Suarez currently competes in the Monster Energy NASCAR Cup Series, driving with Joe Gibbs Racing in the number 19 Camry. He also enjoys the occasional stint in the Xfinity Series behind the wheel of the Joe Gibbs Racing number 18 and number 20 Camrys. The young talent secured a championship win in the Xfinity Series last year – the question is, can his Camry secure some attention at SEMA in 2017?
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2017 Toyota FJ by ICON
Jonathan Ward has been working with Toyota FJs for well over a decade. His company, Toyota Land Cruisers (or TLC for short), specializes in buying, restoring, selling, and servicing Toyota SUVs ranging from the venerable FJ40 up through modern stuff like the FJ Cruiser. In fact, TLC was contracted by Toyota to build the first three FJ Cruiser prototypes ahead of its 2005 debut. But TLC isn’t Ward’s only operation. ICON has gained quite the notoriety in recent years by building high-dollar, custom vehicles for discerning customers. The bread-n-butter of ICON’s menu is the original Toyota FJ.
ICON offers four versions of its FJ series, aligning with the original FJ models produced by Toyota from 1960 to 1983. The FJ40 is the iconic, two-door Jeep CJ competitor, the FJ43 offers two doors with a longer wheelbase, the FJ44 uses the 43’s wheelbase but adds four doors, and the FJ45 is a two-door pickup variant. Each FJ ICON builds is for a specific customer looking for a rugged and reliable vehicle that’s built well enough to tackle daily driving. We’re taking a deep dive into ICON’s FJ lineup here, so keep reading for specifics.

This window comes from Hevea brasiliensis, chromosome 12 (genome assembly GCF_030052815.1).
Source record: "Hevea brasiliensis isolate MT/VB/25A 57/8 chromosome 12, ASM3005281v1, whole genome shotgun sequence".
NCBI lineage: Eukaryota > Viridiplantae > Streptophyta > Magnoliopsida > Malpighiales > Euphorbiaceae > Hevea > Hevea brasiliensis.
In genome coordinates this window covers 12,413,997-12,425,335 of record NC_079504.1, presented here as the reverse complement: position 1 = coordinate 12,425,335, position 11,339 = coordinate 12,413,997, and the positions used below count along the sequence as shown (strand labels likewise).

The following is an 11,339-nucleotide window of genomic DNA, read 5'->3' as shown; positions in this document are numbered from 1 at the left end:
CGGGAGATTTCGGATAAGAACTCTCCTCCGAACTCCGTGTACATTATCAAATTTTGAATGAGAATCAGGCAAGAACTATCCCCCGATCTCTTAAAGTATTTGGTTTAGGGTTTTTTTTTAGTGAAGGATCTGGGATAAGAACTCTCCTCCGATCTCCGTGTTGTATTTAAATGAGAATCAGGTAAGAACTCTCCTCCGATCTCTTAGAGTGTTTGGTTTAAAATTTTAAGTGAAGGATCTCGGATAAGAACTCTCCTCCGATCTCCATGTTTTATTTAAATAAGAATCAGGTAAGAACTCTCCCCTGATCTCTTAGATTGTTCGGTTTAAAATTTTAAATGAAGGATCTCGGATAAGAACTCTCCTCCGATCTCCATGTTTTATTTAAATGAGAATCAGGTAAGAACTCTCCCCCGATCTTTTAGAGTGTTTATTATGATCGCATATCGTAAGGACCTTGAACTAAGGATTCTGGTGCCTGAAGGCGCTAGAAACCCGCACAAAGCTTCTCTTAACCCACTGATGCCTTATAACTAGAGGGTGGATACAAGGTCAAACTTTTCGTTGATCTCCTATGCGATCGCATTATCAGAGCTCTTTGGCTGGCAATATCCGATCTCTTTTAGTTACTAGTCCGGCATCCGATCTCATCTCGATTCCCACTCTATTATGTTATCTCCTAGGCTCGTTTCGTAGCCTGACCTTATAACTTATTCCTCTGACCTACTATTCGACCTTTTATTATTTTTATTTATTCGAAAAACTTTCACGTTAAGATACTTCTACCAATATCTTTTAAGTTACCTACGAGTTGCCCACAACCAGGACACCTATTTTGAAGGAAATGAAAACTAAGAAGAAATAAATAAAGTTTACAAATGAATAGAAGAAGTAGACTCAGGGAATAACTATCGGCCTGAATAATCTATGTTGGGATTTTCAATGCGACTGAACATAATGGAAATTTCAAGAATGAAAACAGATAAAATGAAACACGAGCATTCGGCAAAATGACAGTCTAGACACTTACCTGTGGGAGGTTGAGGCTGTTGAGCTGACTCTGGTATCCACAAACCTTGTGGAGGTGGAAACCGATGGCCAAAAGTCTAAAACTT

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2017 Toyota C-HR With TRD Aero Kits
For a car that isn’t even available in the U.S. until the spring of 2017, the Toyota C-HR sure is making a lot of appearances in the headlines these days, some of which include the stylized crossover wearing explosive aerodynamic kits. We saw it just last week with the introduction of aftermarket body parts from Modellista and now, we’re seeing it again with a pair of new aero kits, this time from TRD, otherwise known as Toyota’s own in-house performance specialist.
The range of modifications being offered by TRD is as aggressive as the ones that Modellista showed last week, and that’s taking into account how dramatic the design of the C-HR was when it was previewed wearing Modellista’s Boost Impulse Style and Elegant Ice Style aerodynamic packs.
Those kits showed us the aftermarket potential of the C-HR; these two new kits from TRD shows us what the C-HR’s design is fully capable of if those same kits were injected with shots of adrenaline.
The kits are called Aggressive Style and Extreme Style, obvious choices for names given the extent of upgrades they can bestow upon the C-HR. It’s hard to tell though if everyone’s going to be on-board with modifications like these because quite frankly, they’re really not for everyone, at least not for those who opt for more conservative programs.
But if there’s one thing that Toyota has shown us about the C-HR, it’s that the crossover works well with aggressive kits like the two that TRD is offering. Like it or not, the the Aggressive Style and Extreme Style kits from TRD are programs for the C-HR that are meant to give the crossover layers upon layers of styling edge.
On that note, it’s hard to argue against the results.